KQED serves the people of Northern California with a public-supported alternative to commercial media. Home to the most listened-to public radio station in the nation, one of the highest-rated public television services and an award-winning education program, and as a leader and innovator in interactive technology, KQED takes people of all ages on journeys of exploration — exposing them to new people, places and ideas.
This fall, fishing was banned or sharply limited in 18 percent of California's ocean waters from Half Moon Bay to Santa Barbara under a landmark state plan. But that was only the first part. Now, scientists need to see how fast sea life recovers. QUEST finds out: how do you count the fish in the sea?
Or rather, Wild Birds who Tried to Go Wild but Were Instead Captured for the Pet Industry. Brock, a Yellow Naped Amazon Parrot recused by the USDAWould you like a baby kinkajou? How about a little cougar cub or maybe a herd of giraffe? All is possible with the help of the internet and the […]
We've all heard the latest health advice: avoid transfats. Eat more fruits and vegetables. But for many school children, their cafeteria lunch menus haven't caught up. This year, an effort to get healthy foods to the school lunch table is tied up in a much larger debate– national farm policy.
QUEST radio takes a trip to Point Reyes, where a tug of war is underway over the management of an estuary. What is most ecologically healthy for the estuary– the preservation of pristine wilderness, or the sustainable stewardship of land and water through farming?
It's been called "Burning Man for science geeks." The annual Maker Faire attracts thousands of amateur inventors and scientists, displaying their home-made prototypes and gadget hacks. In a world where the technological race is speeding up, the Maker movement has revealed that the do-it-yourself culture is in no danger of dying out.
It's a virtual world, but the transactions are real. Go inside Second Life, an online game where millions of people are creating digital personalities called avatars and are living virtual lives– meeting other avatars, going to events, and even buying property with real money.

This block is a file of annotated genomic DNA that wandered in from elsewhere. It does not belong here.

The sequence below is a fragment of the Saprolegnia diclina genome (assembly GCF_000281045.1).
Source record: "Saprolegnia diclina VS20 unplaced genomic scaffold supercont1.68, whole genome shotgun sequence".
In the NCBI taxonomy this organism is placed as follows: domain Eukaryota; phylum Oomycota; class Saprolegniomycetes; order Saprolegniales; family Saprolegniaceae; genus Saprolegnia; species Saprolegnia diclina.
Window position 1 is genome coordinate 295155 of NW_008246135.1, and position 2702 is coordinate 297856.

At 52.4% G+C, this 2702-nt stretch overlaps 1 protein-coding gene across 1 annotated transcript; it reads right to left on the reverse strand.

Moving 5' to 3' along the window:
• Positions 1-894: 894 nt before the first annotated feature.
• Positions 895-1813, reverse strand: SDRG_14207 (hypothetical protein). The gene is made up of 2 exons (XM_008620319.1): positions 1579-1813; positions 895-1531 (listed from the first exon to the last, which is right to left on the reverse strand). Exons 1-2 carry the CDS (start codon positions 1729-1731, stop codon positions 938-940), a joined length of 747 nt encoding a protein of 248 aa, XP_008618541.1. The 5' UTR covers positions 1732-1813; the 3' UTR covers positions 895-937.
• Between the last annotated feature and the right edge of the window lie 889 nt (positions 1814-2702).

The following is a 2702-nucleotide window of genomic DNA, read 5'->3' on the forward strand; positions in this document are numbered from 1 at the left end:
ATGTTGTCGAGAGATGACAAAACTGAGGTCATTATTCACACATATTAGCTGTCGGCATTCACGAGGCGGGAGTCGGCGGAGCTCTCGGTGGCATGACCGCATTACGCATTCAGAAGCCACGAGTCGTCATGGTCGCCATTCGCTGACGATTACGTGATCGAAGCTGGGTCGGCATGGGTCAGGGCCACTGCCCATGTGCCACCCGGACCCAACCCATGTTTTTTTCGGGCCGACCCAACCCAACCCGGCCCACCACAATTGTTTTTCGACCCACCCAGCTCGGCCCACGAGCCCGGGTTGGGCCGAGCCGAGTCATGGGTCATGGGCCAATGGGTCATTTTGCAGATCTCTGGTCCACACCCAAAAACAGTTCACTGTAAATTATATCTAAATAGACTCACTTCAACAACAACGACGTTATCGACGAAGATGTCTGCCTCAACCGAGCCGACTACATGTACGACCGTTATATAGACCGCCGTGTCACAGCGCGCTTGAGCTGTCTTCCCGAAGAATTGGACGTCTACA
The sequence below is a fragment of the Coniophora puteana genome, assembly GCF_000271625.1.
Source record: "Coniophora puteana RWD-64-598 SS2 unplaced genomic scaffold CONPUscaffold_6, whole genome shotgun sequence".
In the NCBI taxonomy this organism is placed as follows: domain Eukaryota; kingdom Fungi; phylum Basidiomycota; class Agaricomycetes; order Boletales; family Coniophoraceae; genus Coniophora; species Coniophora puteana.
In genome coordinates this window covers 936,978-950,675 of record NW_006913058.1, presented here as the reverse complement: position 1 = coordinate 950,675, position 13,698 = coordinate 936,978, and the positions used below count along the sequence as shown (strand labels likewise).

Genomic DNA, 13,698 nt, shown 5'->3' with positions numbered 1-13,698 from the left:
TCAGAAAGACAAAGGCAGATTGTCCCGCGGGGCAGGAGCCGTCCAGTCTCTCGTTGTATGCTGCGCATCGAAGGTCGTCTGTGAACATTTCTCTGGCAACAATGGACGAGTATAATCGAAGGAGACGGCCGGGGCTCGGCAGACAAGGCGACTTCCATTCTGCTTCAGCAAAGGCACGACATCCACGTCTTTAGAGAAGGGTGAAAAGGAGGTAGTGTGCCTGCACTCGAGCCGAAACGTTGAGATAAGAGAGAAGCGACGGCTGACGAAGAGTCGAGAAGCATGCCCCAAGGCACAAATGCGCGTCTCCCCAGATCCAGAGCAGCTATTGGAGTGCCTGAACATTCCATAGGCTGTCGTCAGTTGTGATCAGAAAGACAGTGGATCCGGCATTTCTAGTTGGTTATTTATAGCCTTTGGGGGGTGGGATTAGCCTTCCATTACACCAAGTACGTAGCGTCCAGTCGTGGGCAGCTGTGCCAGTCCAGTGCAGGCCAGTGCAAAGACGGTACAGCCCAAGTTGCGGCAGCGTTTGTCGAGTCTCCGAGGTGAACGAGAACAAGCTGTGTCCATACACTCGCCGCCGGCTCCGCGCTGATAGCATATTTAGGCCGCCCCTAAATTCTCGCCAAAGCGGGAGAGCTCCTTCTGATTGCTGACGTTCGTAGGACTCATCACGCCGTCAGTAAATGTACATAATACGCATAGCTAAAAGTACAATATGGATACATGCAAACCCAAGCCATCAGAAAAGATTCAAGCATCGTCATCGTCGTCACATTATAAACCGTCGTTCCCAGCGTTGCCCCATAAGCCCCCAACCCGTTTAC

Your tennis shoes. That radio you're listening to. If it wasn't made in the U.S., chances are it passed through the Port of Oakland, the fourth busiest Port in the country. But there's a downside to that convenience and those affordable prices, as Amy Standen reports.
Using sound and laser technology, researchers have begun to reveal the secrets of the ocean floor from the Sonoma Coast to Monterey Bay. By creating complex 3-D maps, they're hoping to learn more about waves and achieve ambitious conservation goals.
For more than 100 years, south San Francisco Bay has been a center for industrial salt production. Now federal and state biologists are working on a 40-year, $1 billion project to restore the ponds to healthy wetlands for fish, wildlife and public recreation.
The human brain was once a black box, but scientists are finding ways to peer inside and explore some of our most complicated thought processes. Using MRI scanners in innovative ways, Stanford scientists are learning how children's brains process words when they read.
Have we found the fountain of youth? Scientists are discovering ways to make animals live dramatically longer through calorie restriction — a diet that requires eating at least 30 percent fewer calories than normal. QUEST investigates why we age and what the societal costs are for living well beyond 100.
Can earthquakes be predicted? Northern California researchers are now identifying the slow-moving clues that may foreshadow violent quakes. Their work may provide even a few seconds of warning to open elevator doors, slow down trains or alert firefighters.
QUEST launches a new photography feature about viewers like you who love documenting science, environment and nature imagery here in the Bay Area. This week, meet Russ Morris, who takes pictures using 2 cameras at once– one old, one new– to create unique images.
Adjacent to the steep blooming hill came a markedly steep drop. More than forty-five feet down, it descended onto very unforgiving concrete. Here I stood, the crevasse to my right and a steep jaunt up to my left. Not the best place for someone who is petrified of heights. With knees knocking, I scrambled up […]
In search of the common ancestor of all mammals, UC Santa Cruz scientist David Haussler is pulling a complete reversal. Instead of studying fossils, he's comparing the genomes of living mammals to construct a map of our common ancestors' DNA. His technique holds promise for providing a better picture of how life evolved.